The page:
Tucker bit my dad

milos_mommy

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IMO - there is no such thing as a dog who bites for no reason.
Unfortunately, plenty of dogs bite for "no reason"...the reason being they're poorly bred and simply "wired-wrong". Maybe I shouldn't say "plenty", because most dogs who bite do have a reason and with proper handling it can absolutely be managed, but lots of dogs do bite simply because they aren't "all there".
 

smeagle

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Unfortunately, plenty of dogs bite for "no reason"...the reason being they're poorly bred and simply "wired-wrong". Maybe I shouldn't say "plenty", because most dogs who bite do have a reason and with proper handling it can absolutely be managed, but lots of dogs do bite simply because they aren't "all there".
Personally I don't agree it's plenty - IMO dogs that bite because they have some kind of mental imbalance in their brain are quiet rare. And a mental imbalance is, IMO, a reason - we know that is what is causing the behaviour.
 

sillysally

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My biggest issue with keeping a dog with HA is not that they would bite ME so much as the idea that others, whether in my own family or just the general public would be at serious risk due to my decision to keep the dog. I would be very upset if my dog bit me, but I would be devastated if either of them hurt someone else (other than someone attacking us, etc). Yes, you can manage and yes you can have back up plans for your back up plans, but sometime s*it still happens, and dog bites do both physical and mental damage to those biten. When dealing with HA it's not just about the dog and it's not just the dog and it's family that need to be considered, especially if you live in a fairly popopulated area.

And while every dog has it's limits, I do think it says something about a dog's temperament if it bites just because it is annoyed. There are plenty of dogs taken for horrific situations that don't bite when made to do things they'd rather not.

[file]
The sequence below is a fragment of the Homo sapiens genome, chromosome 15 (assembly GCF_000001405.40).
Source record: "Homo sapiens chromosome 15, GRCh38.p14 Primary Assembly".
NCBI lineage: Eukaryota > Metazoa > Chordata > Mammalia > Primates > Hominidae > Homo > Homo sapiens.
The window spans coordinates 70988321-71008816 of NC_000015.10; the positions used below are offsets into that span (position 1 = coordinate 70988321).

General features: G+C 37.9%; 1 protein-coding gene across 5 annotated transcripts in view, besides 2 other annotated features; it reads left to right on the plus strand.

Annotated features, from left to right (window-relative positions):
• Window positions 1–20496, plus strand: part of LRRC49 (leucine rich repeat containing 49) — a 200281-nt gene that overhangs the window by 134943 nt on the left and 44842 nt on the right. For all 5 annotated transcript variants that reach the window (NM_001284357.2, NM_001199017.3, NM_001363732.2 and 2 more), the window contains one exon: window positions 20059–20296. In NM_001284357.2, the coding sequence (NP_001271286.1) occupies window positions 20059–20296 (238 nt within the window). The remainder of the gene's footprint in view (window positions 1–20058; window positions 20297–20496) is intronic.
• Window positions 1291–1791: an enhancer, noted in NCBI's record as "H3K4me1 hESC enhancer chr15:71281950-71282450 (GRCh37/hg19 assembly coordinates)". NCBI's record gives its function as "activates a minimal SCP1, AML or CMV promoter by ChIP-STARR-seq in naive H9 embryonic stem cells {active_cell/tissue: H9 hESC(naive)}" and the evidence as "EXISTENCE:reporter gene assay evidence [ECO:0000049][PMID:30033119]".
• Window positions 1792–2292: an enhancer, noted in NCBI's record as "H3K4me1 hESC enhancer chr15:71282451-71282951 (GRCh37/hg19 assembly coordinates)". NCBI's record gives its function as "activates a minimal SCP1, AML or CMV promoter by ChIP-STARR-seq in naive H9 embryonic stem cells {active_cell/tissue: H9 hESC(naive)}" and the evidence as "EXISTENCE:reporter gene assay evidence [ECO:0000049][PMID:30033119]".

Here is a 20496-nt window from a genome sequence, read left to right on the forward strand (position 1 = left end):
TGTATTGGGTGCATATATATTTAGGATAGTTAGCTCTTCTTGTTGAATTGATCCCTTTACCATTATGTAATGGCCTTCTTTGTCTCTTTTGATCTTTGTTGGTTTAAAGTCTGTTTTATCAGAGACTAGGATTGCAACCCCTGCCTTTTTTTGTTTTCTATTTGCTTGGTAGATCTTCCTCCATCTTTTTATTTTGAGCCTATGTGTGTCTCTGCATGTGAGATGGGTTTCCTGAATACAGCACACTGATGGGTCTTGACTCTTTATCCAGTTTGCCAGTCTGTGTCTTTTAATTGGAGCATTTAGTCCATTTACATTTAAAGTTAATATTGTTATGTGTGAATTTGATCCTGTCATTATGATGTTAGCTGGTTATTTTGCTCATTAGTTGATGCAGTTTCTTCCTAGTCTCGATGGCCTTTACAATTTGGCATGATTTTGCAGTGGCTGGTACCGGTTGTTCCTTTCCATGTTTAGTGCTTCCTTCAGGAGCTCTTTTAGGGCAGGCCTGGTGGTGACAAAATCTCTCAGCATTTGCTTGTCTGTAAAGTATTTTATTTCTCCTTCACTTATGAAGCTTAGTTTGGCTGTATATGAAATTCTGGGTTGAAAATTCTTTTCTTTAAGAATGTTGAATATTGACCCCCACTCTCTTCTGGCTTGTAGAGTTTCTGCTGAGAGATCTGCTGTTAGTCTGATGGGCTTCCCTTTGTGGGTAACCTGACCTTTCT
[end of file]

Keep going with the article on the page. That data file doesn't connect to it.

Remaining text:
As far as the pit bull issue, yes, pit bulls are dogs. However, the media and the public at large does not see it that way and unfortunately perception is reality. It may not be fair, but that's just the hard reality of owning bully breeds. I'm not as hardline as many pit bull people when it comes to temperament in pet dogs (not breeding dogs), but I totally get where that mentality comes from.
 
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I don't think I could keep a truly HA dog, either, but whether I would consider a dog that bit to be truly HA would depend completely on the context/circumstances of the bite.
 

smeagle

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My biggest issue with keeping a dog with HA is not that they would bite ME so much as the idea that others, whether in my own family or just the general public would be at serious risk due to my decision to keep the dog. I would be very upset if my dog bit me, but I would be devastated if either of them hurt someone else (other than someone attacking us, etc). Yes, you can manage and yes you can have back up plans for your back up plans, but sometime s*it still happens, and dog bites do both physical and mental damage to those biten. When dealing with HA it's not just about the dog and it's not just the dog and it's family that need to be considered, especially if you live in a fairly popopulated area.
Absolutely, and you have to be willing to live with managing an HA dog if you have one.

But I would never make a decision like PTS without a very good behaviourial assessment first. Then I'd be able to decide if I could live with the dog.
 

Picklepaige

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If the dog is stressed and/or mentally messed up, then by all means, give the dog some dignity and put it to sleep. That's not what I'm talking about.

Take Maggie, for instance. She's bitten me before, because she is a resource guarder of high value objects, and I was stupid and tried to just snatch it away. She didn't break the skin, and she gave plenty of warnings (growling, stiff posture) so it was completely and totally my fault.

But, according to many people on here, she should be dead, because how dare she bite a human. She has never, and will never, bite again, because from now on, I use common sense and don't snatch bones away. Problem solved.

Even if for some freak reason she did bite again, she has amazing bite inhibition. Like I said, she didn't break the skin or leave any sort of mark whatsoever, or even hurt.
 

Chewbecca

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I guess when I think of an HA dog, I think of HA as a dog who would go out of his way NOT to be around humans, and in turn, would choose to bite a human if confronted by one, or around one.

A dog that bites, one time, in a situation where there is high stress or an obvious reason that the dog bit (not talking about unpredictable biting), does not equate a human aggressive dog to me.
 

Picklepaige

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^ I agree.

If a dog mauls a person for looking at them, then the dog should be pts, just like I think a person who shoots someone for looking at them should be eliminated from society.

Biting, in my opinion, isn't as big a deal as most people make it out to be. Cat scratches and horse bites are far worse, in my experience, and those don't even get made into a big deal.